Please use this identifier to cite or link to this item: https://doi.org/10.1074/jbc.M111.254599
Title: Prenylated C17orf37 induces filopodia formation to promote cell migration and metastasis
Authors: Dasgupta, S.
Cushman, I.
Kpetemey, M.
Casey, P.J. 
Vishwanatha, J.K.
Issue Date: 22-Jul-2011
Source: Dasgupta, S., Cushman, I., Kpetemey, M., Casey, P.J., Vishwanatha, J.K. (2011-07-22). Prenylated C17orf37 induces filopodia formation to promote cell migration and metastasis. Journal of Biological Chemistry 286 (29) : 25935-25946. ScholarBank@NUS Repository. https://doi.org/10.1074/jbc.M111.254599
Abstract: Post-translational modification by covalent attachment of isoprenoid lipids (prenylation) regulates the functions and biological activities of several proteins implicated in the oncogenic transformation and metastatic progression of cancer. The largest group of prenylated proteins contains a CAAX motif at the C-terminal that serves as a substrate for a series of post-translational modifications that convert these otherwise hydrophilic proteins to lipidated proteins, thus facilitating membrane association. C17orf37 (chromosome 17 open reading frame 37), also known as C35/Rdx12/MGC14832, located in the 17q12 amplicon, is overexpressed in human cancer, and its expression correlates with the migratory and invasive phenotype of cancer cells. Here we show that C17orf37 contains a functional CAAX motif and is post-translationally modified by protein geranylgeranyltransferase-I (GGTase-I). Geranylgeranylation of C17orf37 at the CAAX motif facilitates association of the protein to the inner leaflet of plasma membrane, enhances migratory phenotype of cells by inducing increased filopodia formation, and potentiates directional migration. A prenylation-deficient mutant of C17orf37 is functionally inactive and fails to trigger dissemination of tail vein-injected cells in a mouse model of metastasis. These findings demonstrate that prenylation is required for the function of the C17orf37 protein in cancer cells and imply that the post-translational modification may functionally regulate metastatic progression of disease. © 2011 by The American Society for Biochemistry and Molecular Biology, Inc.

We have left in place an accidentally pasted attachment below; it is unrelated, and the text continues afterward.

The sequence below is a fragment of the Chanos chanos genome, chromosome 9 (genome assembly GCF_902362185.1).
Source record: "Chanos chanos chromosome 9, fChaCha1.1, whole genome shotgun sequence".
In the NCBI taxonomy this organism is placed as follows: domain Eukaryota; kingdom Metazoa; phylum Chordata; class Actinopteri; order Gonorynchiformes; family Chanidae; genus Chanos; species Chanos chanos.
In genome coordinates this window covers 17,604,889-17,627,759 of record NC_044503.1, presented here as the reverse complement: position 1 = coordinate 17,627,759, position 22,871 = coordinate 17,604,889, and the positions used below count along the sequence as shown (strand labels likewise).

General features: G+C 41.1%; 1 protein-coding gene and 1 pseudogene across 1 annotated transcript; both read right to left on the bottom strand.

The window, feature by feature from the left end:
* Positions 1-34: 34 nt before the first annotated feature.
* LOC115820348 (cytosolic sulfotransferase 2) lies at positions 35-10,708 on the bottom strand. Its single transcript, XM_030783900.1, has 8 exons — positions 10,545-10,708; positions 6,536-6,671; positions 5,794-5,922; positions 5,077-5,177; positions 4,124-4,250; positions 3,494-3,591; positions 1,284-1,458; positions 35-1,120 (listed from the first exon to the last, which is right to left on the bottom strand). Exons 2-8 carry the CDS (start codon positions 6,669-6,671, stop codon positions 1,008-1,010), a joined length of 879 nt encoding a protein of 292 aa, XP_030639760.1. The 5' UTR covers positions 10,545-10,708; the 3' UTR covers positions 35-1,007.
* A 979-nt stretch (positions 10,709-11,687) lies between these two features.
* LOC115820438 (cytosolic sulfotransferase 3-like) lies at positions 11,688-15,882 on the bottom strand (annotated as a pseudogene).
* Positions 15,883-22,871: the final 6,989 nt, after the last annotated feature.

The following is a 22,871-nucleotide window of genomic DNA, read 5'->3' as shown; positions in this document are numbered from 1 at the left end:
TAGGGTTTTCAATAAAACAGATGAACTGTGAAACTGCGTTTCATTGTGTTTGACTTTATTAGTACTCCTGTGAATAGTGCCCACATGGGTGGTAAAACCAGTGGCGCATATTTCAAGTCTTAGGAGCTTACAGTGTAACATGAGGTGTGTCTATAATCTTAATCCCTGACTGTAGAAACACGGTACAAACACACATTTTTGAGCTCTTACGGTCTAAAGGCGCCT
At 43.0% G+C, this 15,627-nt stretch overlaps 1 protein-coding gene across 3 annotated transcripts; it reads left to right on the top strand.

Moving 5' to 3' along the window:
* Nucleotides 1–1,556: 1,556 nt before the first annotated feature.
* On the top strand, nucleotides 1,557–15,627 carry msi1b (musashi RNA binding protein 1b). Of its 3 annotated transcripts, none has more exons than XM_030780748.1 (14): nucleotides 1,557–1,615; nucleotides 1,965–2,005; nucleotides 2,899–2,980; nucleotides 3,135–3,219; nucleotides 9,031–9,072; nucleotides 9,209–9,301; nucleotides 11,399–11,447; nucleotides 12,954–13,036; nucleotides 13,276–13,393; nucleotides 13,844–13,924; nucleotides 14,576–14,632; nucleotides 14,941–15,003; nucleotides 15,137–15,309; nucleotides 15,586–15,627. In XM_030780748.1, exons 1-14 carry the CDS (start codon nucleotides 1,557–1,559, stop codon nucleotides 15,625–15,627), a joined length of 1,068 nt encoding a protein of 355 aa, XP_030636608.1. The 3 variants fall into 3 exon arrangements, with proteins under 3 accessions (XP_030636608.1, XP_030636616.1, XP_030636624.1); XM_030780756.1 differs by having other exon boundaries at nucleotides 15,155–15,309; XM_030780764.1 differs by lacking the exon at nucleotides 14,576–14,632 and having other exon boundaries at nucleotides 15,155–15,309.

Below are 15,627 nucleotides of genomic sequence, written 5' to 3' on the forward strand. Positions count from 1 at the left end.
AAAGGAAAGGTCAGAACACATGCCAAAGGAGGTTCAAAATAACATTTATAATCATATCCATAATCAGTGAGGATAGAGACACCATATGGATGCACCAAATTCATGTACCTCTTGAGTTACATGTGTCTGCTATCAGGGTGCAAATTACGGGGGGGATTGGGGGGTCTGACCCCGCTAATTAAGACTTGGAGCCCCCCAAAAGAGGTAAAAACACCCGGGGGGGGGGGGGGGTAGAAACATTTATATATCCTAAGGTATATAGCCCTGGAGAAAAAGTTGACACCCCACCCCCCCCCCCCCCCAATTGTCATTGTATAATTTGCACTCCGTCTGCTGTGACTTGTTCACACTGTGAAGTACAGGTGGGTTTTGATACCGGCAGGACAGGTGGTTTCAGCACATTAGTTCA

Source Title: Journal of Biological Chemistry
URI: http://scholarbank.nus.edu.sg/handle/10635/110225
ISSN: 00219258
DOI: 10.1074/jbc.M111.254599
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